You took very well to nursing. I have noted in your baby book that my milk came in around the third day. You nursed constantly when we got home. I was your pacifier. You would NOT take a pacifier.
I made sure I had prune juice and didn’t allow them to give me something like they did when I had Cara. I’d learned my lesson. I didn’t want to have to hand you to my roommate to run to the restroom like I did with her. The hospital made such a big deal about making sure new mothers were able to use the bathroom before going home. Another reason to try to birth your babies at home!
The nurses made a point to knead my uterus…yikes. I vaguely recall that as being a bit unpleasant. For the post-partum exam, Dr. Gist made me walk down the hall to what I picture in my memory as a kind of locker room. Isn’t that odd? I remember it being very clinical and cold.
I had three roommates! The first was Vicki. I remember when they brought me to the room, she was sitting in the corner waiting to leave with her baby and she told me that she hoped my baby wouldn’t become jaundiced like hers did. Sound another alarm! That sent shivers through me. I didn’t want anything bad to happen to you.
The next roommate I had was Jennifer Spong – I will never forget her name! – she left almost immediately after having her baby. She was a very outgoing sort of person, very upbeat and friendly. She had given me a pack of Oreo-type cookies that she wasn’t allowed to have due to religious beliefs. Since the cookies contained lard, I asked her if she was Jewish but she said she wasn’t. She told me she was Seventh Day Adventist.
My next roommate was Beverly Trice. She’d had a huge baby boy – ten pounds! She was just the sweetest, kindest person. When the nurse brought you in to me at one point, I noticed you looked a bit orange. I asked the nurse if you looked like you might have a touch of jaundice, which was confirmed a while later. I just fell apart. Between the stress of Dad losing his job your being jaundiced, I was just in tears. Beverly came over to me from her bed and just offered the tenderest comfort I could ever have imagined being given by a complete stranger. I will never forget her for that act of kindness. I felt ashamed because she talked so much and it was just so stressful for me to have to listen to her go on and on. I was humbled by her compassion toward me.
Granny and Buck came to the hospital to see you. A nurse was taking you back to the nursery when they were coming into my room so they were able to get a close look at you. I think Granny may have gotten to hold you, too. She said she was “sorta glad” you were a girl. I don’t remember Buck saying anything.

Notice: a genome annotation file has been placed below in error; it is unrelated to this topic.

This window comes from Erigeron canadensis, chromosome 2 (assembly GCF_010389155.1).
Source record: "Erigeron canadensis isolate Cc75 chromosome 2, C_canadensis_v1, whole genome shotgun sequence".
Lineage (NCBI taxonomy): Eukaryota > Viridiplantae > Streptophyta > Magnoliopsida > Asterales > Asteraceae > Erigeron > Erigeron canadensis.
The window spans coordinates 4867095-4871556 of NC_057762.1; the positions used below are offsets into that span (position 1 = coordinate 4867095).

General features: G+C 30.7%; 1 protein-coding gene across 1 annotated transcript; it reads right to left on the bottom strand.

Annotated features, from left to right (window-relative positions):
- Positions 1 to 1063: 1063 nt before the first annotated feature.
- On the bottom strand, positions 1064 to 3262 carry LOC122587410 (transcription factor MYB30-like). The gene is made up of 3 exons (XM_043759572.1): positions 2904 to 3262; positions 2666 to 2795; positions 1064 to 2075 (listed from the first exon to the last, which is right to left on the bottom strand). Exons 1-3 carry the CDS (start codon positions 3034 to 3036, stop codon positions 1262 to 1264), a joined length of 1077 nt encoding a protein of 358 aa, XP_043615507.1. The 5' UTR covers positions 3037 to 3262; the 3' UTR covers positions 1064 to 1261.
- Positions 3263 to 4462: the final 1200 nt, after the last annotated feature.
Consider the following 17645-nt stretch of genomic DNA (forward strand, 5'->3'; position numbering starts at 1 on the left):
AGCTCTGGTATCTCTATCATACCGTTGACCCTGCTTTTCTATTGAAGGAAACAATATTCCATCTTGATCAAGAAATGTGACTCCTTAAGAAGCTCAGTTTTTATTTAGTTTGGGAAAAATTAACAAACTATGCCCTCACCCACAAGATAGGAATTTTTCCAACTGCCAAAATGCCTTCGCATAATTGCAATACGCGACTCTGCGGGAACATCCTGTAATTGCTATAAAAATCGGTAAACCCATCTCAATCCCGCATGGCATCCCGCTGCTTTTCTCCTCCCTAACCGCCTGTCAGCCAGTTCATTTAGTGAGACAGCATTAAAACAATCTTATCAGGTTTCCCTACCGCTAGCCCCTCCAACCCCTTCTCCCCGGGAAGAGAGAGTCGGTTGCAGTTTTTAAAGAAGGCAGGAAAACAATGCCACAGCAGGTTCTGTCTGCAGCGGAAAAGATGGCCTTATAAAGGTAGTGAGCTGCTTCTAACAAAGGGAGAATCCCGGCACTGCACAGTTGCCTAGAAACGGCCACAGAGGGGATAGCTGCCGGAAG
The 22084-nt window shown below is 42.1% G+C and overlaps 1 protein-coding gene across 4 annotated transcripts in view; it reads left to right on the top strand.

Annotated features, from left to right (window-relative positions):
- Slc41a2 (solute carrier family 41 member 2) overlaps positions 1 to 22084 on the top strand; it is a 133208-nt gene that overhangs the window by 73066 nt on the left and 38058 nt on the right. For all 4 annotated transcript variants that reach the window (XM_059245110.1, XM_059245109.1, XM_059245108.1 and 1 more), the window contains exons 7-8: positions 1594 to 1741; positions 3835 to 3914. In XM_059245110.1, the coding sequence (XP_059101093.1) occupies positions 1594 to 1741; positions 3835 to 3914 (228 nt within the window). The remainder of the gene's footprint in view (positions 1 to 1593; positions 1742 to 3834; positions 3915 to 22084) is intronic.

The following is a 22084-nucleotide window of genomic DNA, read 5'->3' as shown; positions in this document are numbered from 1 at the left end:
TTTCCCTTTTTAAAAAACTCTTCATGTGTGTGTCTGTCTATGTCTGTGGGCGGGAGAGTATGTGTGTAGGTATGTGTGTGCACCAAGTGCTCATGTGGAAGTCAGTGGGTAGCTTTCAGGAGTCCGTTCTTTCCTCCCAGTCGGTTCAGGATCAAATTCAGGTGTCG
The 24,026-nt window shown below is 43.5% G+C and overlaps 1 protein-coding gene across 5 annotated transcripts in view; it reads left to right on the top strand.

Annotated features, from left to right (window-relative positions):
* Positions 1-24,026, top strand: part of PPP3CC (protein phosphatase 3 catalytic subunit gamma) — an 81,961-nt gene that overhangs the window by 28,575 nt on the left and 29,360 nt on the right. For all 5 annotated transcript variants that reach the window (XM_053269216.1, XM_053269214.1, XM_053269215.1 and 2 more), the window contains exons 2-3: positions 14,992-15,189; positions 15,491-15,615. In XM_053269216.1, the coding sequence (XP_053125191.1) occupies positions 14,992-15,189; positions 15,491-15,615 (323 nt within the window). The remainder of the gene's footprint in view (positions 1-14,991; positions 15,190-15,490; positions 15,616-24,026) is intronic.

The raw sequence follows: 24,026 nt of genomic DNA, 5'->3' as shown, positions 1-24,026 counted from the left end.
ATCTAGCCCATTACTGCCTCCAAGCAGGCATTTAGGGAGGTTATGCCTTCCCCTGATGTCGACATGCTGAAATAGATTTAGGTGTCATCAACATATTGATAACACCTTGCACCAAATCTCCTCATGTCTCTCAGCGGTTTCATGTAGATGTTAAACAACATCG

Grandma and Grandpa brought Cara to see you. Auntie Barbara and Cousin Mary Ellen somehow ended up at the hospital to see you, too. I think they got to peek at you in the nursery. I was so set on following the rules that I said they weren’t allowed to actually see you in my room. Sheesh. I so wish I could go back and do it all over again. It wouldn’t change the closing of AO, but maybe knowing what I know now, my handling of everything would be different and BETTER!
Sally Chakola ended up being one of the nurses on duty toward the end of our stay in the hospital. She was so kind toward me in regard to your being jaundiced.
We were told when we were taking you home from the hospital that we would have to take you back there to have your bilirubin levels tested. They pricked your heel and you just cried – it tore me apart. Dad was just as devastated by the whole ordeal. Your little heel had a scar for years. I wonder if it’s still there.
I insisted on your seeing Dr. Farah as our pediatrician for your initial follow-ups. He was a highly respected pediatrician at the time. We ended up going to the Pediatric Center eventually after waiting for too long to see him at that first appointment. I was really inhibited about breastfeeding in public and should have just nursed you there in the doctors’ office while we waited.
You were also on the Cradle Roll at the Brownsville Church of the Brethren! I found the little tag in your baby book that had been displayed at the church.
If home births had been an option to me when I was pregnant with you, knowing what I know now, I would have jumped at the chance to go that route. As it was, I was doing everything that most forward-thinking women were doing at the time. I laud all mothers today who do what they think is right for them and their children no matter what society says.
I am so proud of the way you took control. You’ve set a good example for your own children and for other women.
Is someone chopping onions in here? *sniffle*
Have you heard the story of your own birth?